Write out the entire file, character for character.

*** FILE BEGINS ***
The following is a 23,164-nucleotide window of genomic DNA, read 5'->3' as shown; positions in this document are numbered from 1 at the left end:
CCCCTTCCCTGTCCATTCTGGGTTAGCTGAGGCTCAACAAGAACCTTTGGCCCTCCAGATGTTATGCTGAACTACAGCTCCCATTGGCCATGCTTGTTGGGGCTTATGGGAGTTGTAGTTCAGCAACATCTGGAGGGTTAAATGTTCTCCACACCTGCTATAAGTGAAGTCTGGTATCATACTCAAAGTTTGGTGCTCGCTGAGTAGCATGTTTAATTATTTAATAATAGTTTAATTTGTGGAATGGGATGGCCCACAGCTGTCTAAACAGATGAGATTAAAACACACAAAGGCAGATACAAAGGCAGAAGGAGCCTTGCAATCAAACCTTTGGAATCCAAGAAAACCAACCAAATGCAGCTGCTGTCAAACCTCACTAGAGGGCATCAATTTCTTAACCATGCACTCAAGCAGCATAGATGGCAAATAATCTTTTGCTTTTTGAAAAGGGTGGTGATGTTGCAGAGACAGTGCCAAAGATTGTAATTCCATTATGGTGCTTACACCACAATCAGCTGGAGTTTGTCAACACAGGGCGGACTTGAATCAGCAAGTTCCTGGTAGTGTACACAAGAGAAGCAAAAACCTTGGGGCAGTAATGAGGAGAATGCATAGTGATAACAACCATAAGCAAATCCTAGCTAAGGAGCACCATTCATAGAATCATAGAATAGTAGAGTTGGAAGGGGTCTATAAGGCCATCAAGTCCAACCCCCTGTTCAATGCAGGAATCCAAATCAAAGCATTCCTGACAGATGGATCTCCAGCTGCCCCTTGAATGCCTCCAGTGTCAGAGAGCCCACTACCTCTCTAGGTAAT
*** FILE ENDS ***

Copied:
The following is a 23,164-nucleotide window of genomic DNA, read 5'->3' as shown; positions in this document are numbered from 1 at the left end:
CCCCTTCCCTGTCCATTCTGGGTTAGCTGAGGCTCAACAAGAACCTTTGGCCCTCCAGATGTTATGCTGAACTACAGCTCCCATTGGCCATGCTTGTTGGGGCTTATGGGAGTTGTAGTTCAGCAACATCTGGAGGGTTAAATGTTCTCCACACCTGCTATAAGTGAAGTCTGGTATCATACTCAAAGTTTGGTGCTCGCTGAGTAGCATGTTTAATTATTTAATAATAGTTTAATTTGTGGAATGGGATGGCCCACAGCTGTCTAAACAGATGAGATTAAAACACACAAAGGCAGATACAAAGGCAGAAGGAGCCTTGCAATCAAACCTTTGGAATCCAAGAAAACCAACCAAATGCAGCTGCTGTCAAACCTCACTAGAGGGCATCAATTTCTTAACCATGCACTCAAGCAGCATAGATGGCAAATAATCTTTTGCTTTTTGAAAAGGGTGGTGATGTTGCAGAGACAGTGCCAAAGATTGTAATTCCATTATGGTGCTTACACCACAATCAGCTGGAGTTTGTCAACACAGGGCGGACTTGAATCAGCAAGTTCCTGGTAGTGTACACAAGAGAAGCAAAAACCTTGGGGCAGTAATGAGGAGAATGCATAGTGATAACAACCATAAGCAAATCCTAGCTAAGGAGCACCATTCATAGAATCATAGAATAGTAGAGTTGGAAGGGGTCTATAAGGCCATCAAGTCCAACCCCCTGTTCAATGCAGGAATCCAAATCAAAGCATTCCTGACAGATGGATCTCCAGCTGCCCCTTGAATGCCTCCAGTGTCAGAGAGCCCACTACCTCTCTAGGTAAT